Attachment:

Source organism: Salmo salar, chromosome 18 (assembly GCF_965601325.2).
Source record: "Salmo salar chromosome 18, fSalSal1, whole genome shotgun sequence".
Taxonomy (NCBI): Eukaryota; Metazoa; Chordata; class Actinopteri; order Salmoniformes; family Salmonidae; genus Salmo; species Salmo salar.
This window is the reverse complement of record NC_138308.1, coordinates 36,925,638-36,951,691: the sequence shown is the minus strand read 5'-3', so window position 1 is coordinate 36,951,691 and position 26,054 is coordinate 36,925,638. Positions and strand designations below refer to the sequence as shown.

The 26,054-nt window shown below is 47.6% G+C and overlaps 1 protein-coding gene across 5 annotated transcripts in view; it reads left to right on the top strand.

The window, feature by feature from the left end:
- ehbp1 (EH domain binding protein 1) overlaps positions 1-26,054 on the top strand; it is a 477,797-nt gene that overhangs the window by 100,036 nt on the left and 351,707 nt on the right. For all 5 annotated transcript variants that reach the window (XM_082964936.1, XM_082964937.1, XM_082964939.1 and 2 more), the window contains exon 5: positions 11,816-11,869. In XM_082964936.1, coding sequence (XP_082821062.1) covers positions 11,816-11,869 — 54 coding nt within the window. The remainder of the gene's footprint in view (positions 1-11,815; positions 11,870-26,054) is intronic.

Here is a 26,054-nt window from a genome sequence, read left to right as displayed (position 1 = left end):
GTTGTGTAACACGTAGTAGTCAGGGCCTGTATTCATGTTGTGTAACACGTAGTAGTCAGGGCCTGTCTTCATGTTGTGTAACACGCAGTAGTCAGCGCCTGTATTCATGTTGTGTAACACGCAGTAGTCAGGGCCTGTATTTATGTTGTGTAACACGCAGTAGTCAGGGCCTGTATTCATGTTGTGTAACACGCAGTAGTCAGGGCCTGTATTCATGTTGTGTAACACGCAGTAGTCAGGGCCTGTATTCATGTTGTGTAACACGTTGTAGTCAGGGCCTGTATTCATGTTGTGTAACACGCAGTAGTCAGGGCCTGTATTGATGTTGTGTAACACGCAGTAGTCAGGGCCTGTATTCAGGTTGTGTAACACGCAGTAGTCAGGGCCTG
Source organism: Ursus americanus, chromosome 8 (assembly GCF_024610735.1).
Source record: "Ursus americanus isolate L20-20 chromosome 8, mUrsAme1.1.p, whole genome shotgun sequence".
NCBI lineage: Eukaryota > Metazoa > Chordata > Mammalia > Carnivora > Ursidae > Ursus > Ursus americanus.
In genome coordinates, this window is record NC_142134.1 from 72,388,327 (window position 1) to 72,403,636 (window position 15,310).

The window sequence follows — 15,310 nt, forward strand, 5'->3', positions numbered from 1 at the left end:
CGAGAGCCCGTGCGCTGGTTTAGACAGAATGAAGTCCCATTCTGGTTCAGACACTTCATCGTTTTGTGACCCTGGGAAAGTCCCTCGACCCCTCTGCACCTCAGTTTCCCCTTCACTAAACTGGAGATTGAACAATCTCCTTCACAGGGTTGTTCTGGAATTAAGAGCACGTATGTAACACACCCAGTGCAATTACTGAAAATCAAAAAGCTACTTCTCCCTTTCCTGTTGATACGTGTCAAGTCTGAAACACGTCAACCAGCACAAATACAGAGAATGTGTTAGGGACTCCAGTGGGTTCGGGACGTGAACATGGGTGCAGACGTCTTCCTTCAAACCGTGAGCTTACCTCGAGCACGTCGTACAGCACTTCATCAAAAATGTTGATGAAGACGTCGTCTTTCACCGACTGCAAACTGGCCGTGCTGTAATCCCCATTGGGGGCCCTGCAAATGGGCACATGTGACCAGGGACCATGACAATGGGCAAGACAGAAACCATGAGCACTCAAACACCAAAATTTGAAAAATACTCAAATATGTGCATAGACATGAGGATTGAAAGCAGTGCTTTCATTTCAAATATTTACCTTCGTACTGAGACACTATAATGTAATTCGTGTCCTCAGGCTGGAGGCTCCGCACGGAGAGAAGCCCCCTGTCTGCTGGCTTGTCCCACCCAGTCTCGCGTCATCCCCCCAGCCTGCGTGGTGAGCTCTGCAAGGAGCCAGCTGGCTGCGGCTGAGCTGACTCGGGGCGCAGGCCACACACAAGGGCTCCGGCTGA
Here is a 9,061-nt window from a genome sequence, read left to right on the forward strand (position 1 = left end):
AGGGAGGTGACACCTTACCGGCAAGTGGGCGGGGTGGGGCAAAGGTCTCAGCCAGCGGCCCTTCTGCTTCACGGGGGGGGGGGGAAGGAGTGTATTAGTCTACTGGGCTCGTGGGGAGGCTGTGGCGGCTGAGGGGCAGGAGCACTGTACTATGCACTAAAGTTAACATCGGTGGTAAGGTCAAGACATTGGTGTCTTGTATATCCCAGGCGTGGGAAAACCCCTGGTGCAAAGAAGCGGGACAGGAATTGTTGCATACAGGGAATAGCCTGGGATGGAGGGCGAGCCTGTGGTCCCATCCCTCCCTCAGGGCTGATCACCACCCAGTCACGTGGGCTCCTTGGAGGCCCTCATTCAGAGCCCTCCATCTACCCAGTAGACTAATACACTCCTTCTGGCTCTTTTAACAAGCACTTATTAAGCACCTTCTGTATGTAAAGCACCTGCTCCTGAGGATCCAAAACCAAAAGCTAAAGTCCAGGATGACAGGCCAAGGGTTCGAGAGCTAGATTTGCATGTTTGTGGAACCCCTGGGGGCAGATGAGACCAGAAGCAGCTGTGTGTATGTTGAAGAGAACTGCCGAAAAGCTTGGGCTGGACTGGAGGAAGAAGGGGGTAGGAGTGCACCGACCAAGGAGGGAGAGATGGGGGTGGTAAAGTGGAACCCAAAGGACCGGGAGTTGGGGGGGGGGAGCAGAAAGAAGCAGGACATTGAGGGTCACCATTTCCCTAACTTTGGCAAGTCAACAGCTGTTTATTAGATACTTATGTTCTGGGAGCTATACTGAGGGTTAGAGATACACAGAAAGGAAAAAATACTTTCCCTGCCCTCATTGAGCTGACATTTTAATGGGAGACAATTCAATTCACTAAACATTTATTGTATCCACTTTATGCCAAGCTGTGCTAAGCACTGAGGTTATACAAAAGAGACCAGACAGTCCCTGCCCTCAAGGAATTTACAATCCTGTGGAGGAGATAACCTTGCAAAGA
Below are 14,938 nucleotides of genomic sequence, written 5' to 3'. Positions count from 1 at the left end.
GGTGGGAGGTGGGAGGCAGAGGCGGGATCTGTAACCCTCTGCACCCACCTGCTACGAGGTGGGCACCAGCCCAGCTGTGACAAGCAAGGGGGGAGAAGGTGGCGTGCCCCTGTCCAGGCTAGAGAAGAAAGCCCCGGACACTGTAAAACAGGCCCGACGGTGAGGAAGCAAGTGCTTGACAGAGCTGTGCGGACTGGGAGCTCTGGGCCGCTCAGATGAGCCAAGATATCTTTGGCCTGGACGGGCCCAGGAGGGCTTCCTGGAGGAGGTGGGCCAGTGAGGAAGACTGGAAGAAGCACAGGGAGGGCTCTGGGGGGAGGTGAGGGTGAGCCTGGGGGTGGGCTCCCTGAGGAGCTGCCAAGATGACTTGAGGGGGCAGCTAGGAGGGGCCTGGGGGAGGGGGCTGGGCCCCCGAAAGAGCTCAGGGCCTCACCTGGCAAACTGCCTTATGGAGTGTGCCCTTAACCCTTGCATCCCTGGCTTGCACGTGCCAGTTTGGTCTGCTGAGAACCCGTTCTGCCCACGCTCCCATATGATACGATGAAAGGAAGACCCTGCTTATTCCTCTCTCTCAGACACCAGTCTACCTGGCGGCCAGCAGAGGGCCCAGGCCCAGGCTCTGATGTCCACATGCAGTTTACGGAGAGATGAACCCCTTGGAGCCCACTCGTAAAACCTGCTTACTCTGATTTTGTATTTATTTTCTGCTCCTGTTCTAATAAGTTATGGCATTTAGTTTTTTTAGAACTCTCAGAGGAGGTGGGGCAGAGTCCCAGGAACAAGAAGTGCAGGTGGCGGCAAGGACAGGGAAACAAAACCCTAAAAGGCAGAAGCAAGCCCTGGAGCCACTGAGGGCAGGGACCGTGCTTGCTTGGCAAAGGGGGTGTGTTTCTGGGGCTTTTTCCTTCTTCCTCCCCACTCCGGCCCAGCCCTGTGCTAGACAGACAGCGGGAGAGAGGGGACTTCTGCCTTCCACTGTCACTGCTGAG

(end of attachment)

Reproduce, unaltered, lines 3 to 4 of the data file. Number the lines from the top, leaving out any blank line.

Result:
Taxonomy (NCBI): Eukaryota; Metazoa; Chordata; class Actinopteri; order Salmoniformes; family Salmonidae; genus Salmo; species Salmo salar.
This window is the reverse complement of record NC_138308.1, coordinates 36,925,638-36,951,691: the sequence shown is the minus strand read 5'-3', so window position 1 is coordinate 36,951,691 and position 26,054 is coordinate 36,925,638. Positions and strand designations below refer to the sequence as shown.